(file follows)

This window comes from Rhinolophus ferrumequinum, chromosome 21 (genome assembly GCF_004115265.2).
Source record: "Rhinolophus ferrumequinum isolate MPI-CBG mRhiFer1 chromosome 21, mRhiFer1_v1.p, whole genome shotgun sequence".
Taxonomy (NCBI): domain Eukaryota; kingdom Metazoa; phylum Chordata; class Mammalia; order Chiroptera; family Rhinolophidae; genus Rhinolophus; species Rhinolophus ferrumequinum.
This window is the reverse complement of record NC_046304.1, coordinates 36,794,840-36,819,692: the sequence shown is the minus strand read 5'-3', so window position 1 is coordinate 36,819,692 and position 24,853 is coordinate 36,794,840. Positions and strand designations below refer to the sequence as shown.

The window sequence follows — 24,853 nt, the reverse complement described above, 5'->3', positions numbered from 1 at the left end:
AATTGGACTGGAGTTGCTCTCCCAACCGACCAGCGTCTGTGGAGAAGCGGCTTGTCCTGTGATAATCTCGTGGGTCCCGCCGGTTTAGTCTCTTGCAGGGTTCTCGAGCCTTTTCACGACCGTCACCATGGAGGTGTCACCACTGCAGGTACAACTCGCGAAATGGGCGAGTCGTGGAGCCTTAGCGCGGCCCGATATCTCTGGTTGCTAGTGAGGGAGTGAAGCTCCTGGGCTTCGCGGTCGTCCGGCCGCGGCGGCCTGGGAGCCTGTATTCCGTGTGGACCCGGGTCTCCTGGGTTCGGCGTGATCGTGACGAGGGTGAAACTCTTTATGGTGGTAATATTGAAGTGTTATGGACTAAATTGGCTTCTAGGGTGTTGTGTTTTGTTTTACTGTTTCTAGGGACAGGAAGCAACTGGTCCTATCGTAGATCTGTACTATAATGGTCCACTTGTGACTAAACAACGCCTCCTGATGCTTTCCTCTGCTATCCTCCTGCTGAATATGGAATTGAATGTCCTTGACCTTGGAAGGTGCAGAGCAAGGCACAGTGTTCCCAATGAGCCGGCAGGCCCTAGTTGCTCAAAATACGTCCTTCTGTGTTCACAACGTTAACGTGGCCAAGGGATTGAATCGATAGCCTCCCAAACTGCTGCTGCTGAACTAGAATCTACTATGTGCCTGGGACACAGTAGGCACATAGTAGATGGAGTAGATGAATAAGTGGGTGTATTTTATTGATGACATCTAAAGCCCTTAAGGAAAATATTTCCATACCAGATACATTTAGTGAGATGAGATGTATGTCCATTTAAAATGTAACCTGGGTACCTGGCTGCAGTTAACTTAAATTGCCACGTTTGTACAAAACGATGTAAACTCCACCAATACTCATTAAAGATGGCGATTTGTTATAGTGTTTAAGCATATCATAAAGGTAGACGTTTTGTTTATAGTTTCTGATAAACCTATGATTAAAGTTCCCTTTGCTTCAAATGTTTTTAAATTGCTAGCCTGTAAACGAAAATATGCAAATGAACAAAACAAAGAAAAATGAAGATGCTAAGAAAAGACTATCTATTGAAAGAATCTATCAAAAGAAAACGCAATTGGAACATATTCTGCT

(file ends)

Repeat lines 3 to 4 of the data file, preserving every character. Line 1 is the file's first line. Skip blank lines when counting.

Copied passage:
Taxonomy (NCBI): domain Eukaryota; kingdom Metazoa; phylum Chordata; class Mammalia; order Chiroptera; family Rhinolophidae; genus Rhinolophus; species Rhinolophus ferrumequinum.
This window is the reverse complement of record NC_046304.1, coordinates 36,794,840-36,819,692: the sequence shown is the minus strand read 5'-3', so window position 1 is coordinate 36,819,692 and position 24,853 is coordinate 36,794,840. Positions and strand designations below refer to the sequence as shown.